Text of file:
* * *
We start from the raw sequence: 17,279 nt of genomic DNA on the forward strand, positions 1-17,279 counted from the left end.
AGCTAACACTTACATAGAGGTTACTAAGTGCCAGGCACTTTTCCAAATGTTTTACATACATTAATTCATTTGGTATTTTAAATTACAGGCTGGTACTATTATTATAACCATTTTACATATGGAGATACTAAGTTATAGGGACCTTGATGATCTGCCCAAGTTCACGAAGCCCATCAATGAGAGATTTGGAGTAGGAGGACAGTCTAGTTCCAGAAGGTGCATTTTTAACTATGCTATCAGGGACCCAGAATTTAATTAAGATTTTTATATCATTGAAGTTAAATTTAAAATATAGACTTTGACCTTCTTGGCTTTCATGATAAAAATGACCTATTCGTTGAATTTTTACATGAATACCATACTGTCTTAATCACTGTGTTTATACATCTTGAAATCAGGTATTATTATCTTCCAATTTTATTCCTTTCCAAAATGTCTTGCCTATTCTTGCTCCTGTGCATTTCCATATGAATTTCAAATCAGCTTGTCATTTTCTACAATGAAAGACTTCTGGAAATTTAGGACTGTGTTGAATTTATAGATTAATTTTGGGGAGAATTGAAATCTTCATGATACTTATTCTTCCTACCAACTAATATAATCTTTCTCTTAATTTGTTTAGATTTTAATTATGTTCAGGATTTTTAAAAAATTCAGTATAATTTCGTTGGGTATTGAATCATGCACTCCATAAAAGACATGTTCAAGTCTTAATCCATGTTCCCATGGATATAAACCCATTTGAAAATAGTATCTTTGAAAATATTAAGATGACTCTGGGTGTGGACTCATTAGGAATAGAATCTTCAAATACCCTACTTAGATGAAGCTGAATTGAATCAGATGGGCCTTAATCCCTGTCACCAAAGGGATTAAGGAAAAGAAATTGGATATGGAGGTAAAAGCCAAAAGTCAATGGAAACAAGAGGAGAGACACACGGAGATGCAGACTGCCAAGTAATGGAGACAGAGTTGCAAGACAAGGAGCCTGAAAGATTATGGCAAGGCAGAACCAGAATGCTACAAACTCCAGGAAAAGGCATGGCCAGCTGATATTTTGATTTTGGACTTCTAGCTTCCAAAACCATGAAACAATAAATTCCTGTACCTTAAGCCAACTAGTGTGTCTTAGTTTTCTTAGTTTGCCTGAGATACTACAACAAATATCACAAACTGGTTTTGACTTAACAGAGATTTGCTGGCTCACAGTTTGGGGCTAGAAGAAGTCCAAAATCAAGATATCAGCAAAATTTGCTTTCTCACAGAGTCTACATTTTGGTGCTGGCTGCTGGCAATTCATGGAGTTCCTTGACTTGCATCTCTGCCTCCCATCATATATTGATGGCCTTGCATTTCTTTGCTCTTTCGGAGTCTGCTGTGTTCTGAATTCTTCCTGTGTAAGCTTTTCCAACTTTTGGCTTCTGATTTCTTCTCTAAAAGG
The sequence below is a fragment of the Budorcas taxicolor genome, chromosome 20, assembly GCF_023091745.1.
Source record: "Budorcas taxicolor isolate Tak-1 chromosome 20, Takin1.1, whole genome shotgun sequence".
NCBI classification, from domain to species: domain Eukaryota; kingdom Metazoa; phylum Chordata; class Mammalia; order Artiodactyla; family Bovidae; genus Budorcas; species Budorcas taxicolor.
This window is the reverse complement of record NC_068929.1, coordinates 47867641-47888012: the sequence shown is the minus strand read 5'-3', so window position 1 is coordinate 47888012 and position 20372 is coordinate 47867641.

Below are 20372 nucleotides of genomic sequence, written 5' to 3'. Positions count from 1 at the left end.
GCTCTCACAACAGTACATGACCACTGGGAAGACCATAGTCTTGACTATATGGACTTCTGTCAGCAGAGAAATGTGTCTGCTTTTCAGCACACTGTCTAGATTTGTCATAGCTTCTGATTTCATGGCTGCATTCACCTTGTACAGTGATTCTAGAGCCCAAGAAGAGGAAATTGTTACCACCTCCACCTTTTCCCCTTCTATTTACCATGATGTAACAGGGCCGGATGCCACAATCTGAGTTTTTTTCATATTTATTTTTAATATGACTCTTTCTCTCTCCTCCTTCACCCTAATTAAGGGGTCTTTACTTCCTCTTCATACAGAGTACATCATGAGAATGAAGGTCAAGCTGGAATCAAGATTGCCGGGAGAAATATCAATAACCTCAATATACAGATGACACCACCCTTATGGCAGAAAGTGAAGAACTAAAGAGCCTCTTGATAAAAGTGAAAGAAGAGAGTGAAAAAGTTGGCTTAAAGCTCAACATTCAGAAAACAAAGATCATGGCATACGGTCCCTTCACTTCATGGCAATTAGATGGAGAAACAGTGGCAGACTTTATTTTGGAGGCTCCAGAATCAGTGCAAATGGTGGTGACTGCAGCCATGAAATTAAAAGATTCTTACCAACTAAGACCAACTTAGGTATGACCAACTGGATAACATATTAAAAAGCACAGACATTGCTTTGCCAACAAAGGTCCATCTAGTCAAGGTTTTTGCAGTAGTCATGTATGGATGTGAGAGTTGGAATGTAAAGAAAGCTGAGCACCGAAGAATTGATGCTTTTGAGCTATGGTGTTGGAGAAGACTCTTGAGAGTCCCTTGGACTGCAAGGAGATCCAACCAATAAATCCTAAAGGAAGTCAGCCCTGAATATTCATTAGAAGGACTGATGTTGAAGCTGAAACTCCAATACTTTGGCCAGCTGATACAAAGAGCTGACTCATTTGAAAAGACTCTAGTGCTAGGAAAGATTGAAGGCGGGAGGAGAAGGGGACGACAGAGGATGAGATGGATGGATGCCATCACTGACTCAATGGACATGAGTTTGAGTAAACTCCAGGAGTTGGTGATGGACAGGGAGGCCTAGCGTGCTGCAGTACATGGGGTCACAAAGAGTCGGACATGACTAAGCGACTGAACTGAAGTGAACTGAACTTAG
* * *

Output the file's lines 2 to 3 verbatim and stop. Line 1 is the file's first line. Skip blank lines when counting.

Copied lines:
AGCTAACACTTACATAGAGGTTACTAAGTGCCAGGCACTTTTCCAAATGTTTTACATACATTAATTCATTTGGTATTTTAAATTACAGGCTGGTACTATTATTATAACCATTTTACATATGGAGATACTAAGTTATAGGGACCTTGATGATCTGCCCAAGTTCACGAAGCCCATCAATGAGAGATTTGGAGTAGGAGGACAGTCTAGTTCCAGAAGGTGCATTTTTAACTATGCTATCAGGGACCCAGAATTTAATTAAGATTTTTATATCATTGAAGTTAAATTTAAAATATAGACTTTGACCTTCTTGGCTTTCATGATAAAAATGACCTATTCGTTGAATTTTTACATGAATACCATACTGTCTTAATCACTGTGTTTATACATCTTGAAATCAGGTATTATTATCTTCCAATTTTATTCCTTTCCAAAATGTCTTGCCTATTCTTGCTCCTGTGCATTTCCATATGAATTTCAAATCAGCTTGTCATTTTCTACAATGAAAGACTTCTGGAAATTTAGGACTGTGTTGAATTTATAGATTAATTTTGGGGAGAATTGAAATCTTCATGATACTTATTCTTCCTACCAACTAATATAATCTTTCTCTTAATTTGTTTAGATTTTAATTATGTTCAGGATTTTTAAAAAATTCAGTATAATTTCGTTGGGTATTGAATCATGCACTCCATAAAAGACATGTTCAAGTCTTAATCCATGTTCCCATGGATATAAACCCATTTGAAAATAGTATCTTTGAAAATATTAAGATGACTCTGGGTGTGGACTCATTAGGAATAGAATCTTCAAATACCCTACTTAGATGAAGCTGAATTGAATCAGATGGGCCTTAATCCCTGTCACCAAAGGGATTAAGGAAAAGAAATTGGATATGGAGGTAAAAGCCAAAAGTCAATGGAAACAAGAGGAGAGACACACGGAGATGCAGACTGCCAAGTAATGGAGACAGAGTTGCAAGACAAGGAGCCTGAAAGATTATGGCAAGGCAGAACCAGAATGCTACAAACTCCAGGAAAAGGCATGGCCAGCTGATATTTTGATTTTGGACTTCTAGCTTCCAAAACCATGAAACAATAAATTCCTGTACCTTAAGCCAACTAGTGTGTCTTAGTTTTCTTAGTTTGCCTGAGATACTACAACAAATATCACAAACTGGTTTTGACTTAACAGAGATTTGCTGGCTCACAGTTTGGGGCTAGAAGAAGTCCAAAATCAAGATATCAGCAAAATTTGCTTTCTCACAGAGTCTACATTTTGGTGCTGGCTGCTGGCAATTCATGGAGTTCCTTGACTTGCATCTCTGCCTCCCATCATATATTGATGGCCTTGCATTTCTTTGCTCTTTCGGAGTCTGCTGTGTTCTGAATTCTTCCTGTGTAAGCTTTTCCAACTTTTGGCTTCTGATTTCTTCTCTAAAAGG
The sequence below is a fragment of the Budorcas taxicolor genome, chromosome 20, assembly GCF_023091745.1.